Monday, January 5, 2015
Should silly words be preserved?
Languages change. New words, like "texting," frequently appear. Old words, like "austerulous," fade away.
For a while, Time magazine and Bill Buckley made an effort to popularize ancient words (or maybe it was just intellectual snobism), and SaveTheWords.org was devoted to keeping old words alive. The website apparently has died like its old words.
But SaveTheWords was devoted to real words -- words that appeared in newspapers, magazines, TV shows and dictionaries.
I recently wondered what happens to the wonderful silly words that are used within families, often for generations, but die when there is no next generation.
When I was a kid, we said "boompsie" for fart. Does anyone else still use the word? Urban Dictionary says it means a behind, but that's not what it meant in my family.
Sometimes these family words evolve from baby talk. When I was young, apple juice was called "fibbling juice." My little sister, Meryl, and I used to blow air through a straw in the juice glass to make bubbles at the bottom, and the sound of the bubbles seemed like "fibble." Urban Dictionary has a much naughtier definition of "fibbling."
When I was at Lehigh University in the mid-60s, one of the engineers from the student radio station built a primitive wired remote muting control that could be used to silence the commercials on the geek lounge TV. It was called the "scrovney."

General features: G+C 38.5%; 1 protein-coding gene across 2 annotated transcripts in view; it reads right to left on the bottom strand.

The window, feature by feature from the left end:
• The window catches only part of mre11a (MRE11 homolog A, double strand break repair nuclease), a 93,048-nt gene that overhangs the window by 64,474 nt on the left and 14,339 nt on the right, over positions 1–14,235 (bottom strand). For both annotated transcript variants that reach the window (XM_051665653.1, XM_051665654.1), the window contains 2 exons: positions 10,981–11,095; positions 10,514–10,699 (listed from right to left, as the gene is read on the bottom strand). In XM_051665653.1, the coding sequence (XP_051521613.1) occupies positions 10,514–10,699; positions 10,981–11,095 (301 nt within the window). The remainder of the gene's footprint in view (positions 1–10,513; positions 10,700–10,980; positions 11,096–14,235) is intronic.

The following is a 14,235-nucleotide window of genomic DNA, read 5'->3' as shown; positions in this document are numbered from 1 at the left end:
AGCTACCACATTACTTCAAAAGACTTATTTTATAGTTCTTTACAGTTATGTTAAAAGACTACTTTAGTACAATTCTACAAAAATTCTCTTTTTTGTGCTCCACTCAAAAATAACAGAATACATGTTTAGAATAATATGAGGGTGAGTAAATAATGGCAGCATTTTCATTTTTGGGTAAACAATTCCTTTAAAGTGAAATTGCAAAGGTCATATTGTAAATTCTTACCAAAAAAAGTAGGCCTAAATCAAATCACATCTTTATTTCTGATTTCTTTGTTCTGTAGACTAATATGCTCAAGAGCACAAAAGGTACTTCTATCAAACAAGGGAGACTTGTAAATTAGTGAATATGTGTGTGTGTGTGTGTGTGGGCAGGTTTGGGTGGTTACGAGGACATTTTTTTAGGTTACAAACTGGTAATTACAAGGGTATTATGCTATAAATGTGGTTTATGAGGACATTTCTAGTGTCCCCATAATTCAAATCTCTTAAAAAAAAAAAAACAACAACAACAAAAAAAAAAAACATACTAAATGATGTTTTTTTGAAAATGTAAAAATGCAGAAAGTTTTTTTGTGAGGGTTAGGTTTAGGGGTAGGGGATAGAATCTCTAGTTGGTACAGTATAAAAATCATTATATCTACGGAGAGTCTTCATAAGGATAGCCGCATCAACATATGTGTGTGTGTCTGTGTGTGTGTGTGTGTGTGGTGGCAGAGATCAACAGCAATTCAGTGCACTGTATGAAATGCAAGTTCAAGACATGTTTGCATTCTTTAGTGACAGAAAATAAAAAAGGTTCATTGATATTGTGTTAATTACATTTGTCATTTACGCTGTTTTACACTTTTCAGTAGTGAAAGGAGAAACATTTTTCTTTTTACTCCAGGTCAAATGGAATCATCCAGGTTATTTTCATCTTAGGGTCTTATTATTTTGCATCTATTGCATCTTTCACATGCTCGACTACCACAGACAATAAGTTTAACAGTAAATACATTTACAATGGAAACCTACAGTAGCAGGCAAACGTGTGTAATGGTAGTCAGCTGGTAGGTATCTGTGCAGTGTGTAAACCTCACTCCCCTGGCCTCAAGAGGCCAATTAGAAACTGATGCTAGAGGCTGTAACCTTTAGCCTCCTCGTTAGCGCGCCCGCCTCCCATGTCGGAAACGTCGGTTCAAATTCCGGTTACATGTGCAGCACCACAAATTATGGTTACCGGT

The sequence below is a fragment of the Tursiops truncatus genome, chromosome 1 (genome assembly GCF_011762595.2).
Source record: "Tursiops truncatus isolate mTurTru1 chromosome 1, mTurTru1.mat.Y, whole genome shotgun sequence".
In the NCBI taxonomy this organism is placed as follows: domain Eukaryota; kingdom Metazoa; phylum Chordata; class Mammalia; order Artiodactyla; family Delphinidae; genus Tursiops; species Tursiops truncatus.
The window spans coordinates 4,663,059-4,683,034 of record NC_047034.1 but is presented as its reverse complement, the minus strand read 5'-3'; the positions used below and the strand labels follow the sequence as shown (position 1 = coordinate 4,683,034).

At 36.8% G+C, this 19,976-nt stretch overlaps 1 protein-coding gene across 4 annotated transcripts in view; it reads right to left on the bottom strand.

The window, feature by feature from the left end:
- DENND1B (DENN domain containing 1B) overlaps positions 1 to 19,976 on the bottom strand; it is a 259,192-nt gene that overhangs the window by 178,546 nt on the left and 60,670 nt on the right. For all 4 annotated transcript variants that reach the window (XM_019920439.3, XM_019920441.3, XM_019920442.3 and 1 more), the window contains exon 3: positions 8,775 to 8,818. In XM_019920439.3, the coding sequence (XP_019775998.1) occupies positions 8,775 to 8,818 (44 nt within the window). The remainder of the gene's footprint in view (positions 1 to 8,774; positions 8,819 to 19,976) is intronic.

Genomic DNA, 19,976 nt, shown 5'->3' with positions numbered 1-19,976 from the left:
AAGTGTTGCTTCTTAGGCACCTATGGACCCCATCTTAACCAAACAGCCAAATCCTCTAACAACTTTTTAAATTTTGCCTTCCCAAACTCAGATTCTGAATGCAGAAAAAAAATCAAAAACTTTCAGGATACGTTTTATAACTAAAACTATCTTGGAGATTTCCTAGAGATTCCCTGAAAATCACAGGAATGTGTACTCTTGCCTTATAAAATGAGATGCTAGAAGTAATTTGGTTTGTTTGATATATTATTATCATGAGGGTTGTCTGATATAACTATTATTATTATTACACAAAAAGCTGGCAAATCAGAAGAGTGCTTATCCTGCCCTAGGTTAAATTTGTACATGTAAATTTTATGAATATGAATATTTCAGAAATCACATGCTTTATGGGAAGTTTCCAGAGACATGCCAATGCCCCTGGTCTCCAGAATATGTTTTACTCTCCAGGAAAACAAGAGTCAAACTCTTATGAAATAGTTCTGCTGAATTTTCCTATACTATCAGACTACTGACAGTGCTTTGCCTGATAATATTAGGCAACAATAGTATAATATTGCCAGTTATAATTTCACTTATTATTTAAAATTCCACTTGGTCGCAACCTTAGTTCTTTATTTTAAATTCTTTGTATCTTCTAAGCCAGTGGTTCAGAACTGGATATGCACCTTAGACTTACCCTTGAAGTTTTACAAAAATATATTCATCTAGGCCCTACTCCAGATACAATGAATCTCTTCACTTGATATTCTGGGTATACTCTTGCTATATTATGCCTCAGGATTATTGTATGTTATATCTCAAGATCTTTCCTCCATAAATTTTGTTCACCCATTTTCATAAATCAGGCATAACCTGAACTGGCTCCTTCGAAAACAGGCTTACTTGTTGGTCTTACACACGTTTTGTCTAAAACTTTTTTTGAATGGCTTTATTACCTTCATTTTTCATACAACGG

The kid in the room with the lowest status was put on scrovney duty, and it was his job to anticipate the onset of a commercial during "Batman" or "Voyage to the Bottom of the Sea." (We said, "bottom of the sink to acknowledge the cheesy, unconvincing special effects and monsters.) Scrovney Boy was supposed to press the scrovney button just-in-time to avoid the ads. If he was late -- or early -- by even a fraction of a second, the others in the room would harass him with loud shouts of "SCROVNEY!" and pelt him with wads of paper saved for the purpose.
For over 40 years, my wife and I have always referred to our TV remote controls as "scrovneys." Our scrovneys are now wireless and they control fast-forwarding on our TiVos, but the term and the purpose have survived.
Before my blog posts, "scrovney" has not been on Google. I thought Marilyn and I would be the last people to ever shout "SCROVNEY!" But, thanks to search engines, maybe the silly word will survive on the web.